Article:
Since the issuance of Executive Order 14076, my Administration has taken steps to clarify the protections available to those seeking reproductive health services. The Department of Justice announced the formation of a Reproductive Rights Task Force, which is focused, among other things, on evaluating and monitoring state and local law, regulation, and enforcement actions that provide or threaten to violate federal legal protections related to discovery. Let’s give reproductive care. HHS has published a report on reproductive health care, including abortion care; protect patients’ privacy and promote access to accurate information about reproductive health services; and ensure that patients receive proper medical treatment under the law. In addition, HHS continues to take action to help ensure nondiscrimination in healthcare delivery, including with respect to reproductive health care services and pharmacy access.

My Administration is committed to supporting safe access to mifepristone and protecting women’s fundamental freedoms, consistent with applicable law. Protecting and protecting reproductive rights is essential for the health, safety and progress of our nation. It is my Administration’s policy to protect against threats to the freedom and autonomy of the people who live in this country.

Sec. 2. Continuing to protect access to FDA-approved medicine. In light of recent developments and consistent with Executive Order 14076, within 60 days from the date of this memorandum:

(a) The Secretary of HHS, in consultation with the Attorney General and the Secretary of Homeland Security, shall consider:

(i) issuing guidance for patients seeking legal access to mifepristone, as well as providers and institutions, including pharmacies, that provide reproductive health care and wish to legally prescribe and provide mifepristone; And

(ii) any further action, as appropriate and consistent with applicable law, to educate individuals on their ability to access legal reproductive care, free of threats or violence.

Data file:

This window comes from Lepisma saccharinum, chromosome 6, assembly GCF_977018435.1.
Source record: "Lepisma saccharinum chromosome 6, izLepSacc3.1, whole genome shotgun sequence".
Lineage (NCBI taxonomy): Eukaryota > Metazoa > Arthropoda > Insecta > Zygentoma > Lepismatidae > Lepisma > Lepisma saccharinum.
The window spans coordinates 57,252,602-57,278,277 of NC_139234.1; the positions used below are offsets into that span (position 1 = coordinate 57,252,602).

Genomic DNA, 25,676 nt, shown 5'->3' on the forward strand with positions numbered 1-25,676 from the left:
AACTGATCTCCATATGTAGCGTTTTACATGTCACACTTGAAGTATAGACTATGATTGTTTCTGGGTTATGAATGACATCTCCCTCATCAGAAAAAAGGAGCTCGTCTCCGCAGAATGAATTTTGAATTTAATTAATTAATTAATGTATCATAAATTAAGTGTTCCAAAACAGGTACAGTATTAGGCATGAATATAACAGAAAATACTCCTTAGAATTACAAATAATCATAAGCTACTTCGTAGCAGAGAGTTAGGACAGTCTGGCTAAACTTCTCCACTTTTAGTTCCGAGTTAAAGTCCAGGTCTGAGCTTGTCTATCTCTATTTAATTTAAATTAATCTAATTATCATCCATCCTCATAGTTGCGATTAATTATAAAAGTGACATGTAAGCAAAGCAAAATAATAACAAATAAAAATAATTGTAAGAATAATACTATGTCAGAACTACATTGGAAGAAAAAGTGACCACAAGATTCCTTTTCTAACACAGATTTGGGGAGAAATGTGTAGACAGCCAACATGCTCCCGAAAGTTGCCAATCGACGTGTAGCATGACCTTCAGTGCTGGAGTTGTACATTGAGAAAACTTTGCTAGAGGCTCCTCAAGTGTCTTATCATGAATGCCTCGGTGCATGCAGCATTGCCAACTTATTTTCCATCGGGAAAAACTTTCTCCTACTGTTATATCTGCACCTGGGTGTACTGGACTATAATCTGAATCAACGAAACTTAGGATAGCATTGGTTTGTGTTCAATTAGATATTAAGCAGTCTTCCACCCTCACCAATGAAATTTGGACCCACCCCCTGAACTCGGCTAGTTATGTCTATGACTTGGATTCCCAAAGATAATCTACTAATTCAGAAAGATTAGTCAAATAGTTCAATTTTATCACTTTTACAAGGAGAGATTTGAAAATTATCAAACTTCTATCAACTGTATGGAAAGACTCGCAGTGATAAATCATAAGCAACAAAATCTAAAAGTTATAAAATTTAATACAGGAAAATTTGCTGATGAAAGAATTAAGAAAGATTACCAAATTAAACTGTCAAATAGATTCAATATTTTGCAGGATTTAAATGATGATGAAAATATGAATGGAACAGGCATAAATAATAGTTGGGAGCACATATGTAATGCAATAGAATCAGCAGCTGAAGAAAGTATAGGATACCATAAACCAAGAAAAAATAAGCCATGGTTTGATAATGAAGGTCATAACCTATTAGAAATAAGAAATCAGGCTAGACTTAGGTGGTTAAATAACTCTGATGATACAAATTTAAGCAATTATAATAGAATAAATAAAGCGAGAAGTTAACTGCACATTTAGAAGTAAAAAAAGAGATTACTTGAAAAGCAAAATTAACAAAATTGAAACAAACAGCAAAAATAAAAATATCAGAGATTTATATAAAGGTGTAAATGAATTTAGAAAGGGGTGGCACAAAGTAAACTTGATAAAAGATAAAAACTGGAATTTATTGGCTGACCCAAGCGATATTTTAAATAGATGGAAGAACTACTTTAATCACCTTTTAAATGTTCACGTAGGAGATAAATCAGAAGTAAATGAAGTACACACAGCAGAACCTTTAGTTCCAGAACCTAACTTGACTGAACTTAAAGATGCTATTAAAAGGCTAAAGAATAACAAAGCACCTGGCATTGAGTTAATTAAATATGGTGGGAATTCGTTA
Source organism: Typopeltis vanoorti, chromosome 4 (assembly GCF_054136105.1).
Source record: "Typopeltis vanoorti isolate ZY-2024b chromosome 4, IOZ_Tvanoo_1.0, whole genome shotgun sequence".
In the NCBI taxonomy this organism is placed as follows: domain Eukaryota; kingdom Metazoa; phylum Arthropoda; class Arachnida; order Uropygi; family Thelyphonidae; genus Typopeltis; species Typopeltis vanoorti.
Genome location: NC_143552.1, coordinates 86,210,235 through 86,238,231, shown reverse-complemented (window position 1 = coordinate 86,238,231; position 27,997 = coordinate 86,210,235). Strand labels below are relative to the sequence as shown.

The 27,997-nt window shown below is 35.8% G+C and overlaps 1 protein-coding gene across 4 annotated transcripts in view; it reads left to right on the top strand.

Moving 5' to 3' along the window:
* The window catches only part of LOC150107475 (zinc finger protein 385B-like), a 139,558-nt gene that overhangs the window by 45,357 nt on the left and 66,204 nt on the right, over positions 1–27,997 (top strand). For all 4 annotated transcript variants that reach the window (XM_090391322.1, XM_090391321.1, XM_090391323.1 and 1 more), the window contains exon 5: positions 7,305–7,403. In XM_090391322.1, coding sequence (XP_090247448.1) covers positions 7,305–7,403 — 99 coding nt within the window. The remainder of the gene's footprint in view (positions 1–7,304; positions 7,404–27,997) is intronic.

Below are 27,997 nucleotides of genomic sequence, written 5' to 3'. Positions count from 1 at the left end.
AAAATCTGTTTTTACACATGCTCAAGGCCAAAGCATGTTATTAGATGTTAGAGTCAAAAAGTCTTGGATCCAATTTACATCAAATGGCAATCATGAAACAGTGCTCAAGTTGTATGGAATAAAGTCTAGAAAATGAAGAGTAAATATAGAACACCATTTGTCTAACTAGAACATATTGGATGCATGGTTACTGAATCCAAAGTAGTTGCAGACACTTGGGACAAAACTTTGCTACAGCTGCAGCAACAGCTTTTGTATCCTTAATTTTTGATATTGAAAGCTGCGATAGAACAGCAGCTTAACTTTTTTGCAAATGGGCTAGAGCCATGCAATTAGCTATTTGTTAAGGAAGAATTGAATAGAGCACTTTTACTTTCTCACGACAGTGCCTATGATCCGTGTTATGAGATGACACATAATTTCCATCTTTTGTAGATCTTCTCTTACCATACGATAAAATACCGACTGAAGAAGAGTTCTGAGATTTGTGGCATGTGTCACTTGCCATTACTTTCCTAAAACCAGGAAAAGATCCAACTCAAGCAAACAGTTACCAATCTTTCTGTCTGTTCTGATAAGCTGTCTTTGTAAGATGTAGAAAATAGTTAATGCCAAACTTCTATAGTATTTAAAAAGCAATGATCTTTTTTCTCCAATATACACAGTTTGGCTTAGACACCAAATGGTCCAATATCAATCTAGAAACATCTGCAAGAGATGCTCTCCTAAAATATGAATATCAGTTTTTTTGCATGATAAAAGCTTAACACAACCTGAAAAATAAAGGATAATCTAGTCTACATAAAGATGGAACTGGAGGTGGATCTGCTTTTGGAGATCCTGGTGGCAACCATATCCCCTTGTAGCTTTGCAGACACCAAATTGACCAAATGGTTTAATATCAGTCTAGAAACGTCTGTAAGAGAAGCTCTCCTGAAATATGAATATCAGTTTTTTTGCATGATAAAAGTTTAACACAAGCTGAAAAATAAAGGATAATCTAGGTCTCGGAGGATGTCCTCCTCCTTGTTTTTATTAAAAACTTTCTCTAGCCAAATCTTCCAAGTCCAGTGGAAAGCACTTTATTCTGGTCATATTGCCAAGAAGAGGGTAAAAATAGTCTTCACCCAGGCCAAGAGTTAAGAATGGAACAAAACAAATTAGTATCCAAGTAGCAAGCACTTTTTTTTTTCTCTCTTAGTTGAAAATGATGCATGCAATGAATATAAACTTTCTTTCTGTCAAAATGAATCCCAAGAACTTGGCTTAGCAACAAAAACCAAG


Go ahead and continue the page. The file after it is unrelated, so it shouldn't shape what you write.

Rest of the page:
(b) The Attorney General, the Secretary of Homeland Security, and the Secretary of HHS, as appropriate, shall provide the Interagency Task Force on Reproductive Health Care Access established in Executive Order 14076 with information relating to:

(i) potential barriers faced by patients seeking legal access to mifepristone or other reproductive health care, as well as providers and institutions, including pharmacies, that provide reproductive health care in providing mifepristone or other reproductive health care, and any recommendations to overcome these barriers; And

(ii) whether any additional institutional resources may be necessary to overcome these constraints.

Sec. 3. General Provisions. (a) nothing in this memorandum shall be construed to affect or otherwise affect:

(i) an executive department or agency, or an authority conferred by law on its head; either

(ii) functions of the Director of the Office of Management and Budget relating to budgetary, administrative or legislative proposals.

(b) This memorandum will be implemented in accordance with applicable law and subject to availability of appropriations.

(c) This memorandum is not intended to enforce any right or benefit, substantive or procedural, enforceable at law or in equity by either party against the United States, its departments, agencies, or entities, its officers, employees, is and does not. , or agent, or any other person.

(d) The Attorney General is authorized and directed to publish this memorandum federal register,

Joseph R. Biden Jr.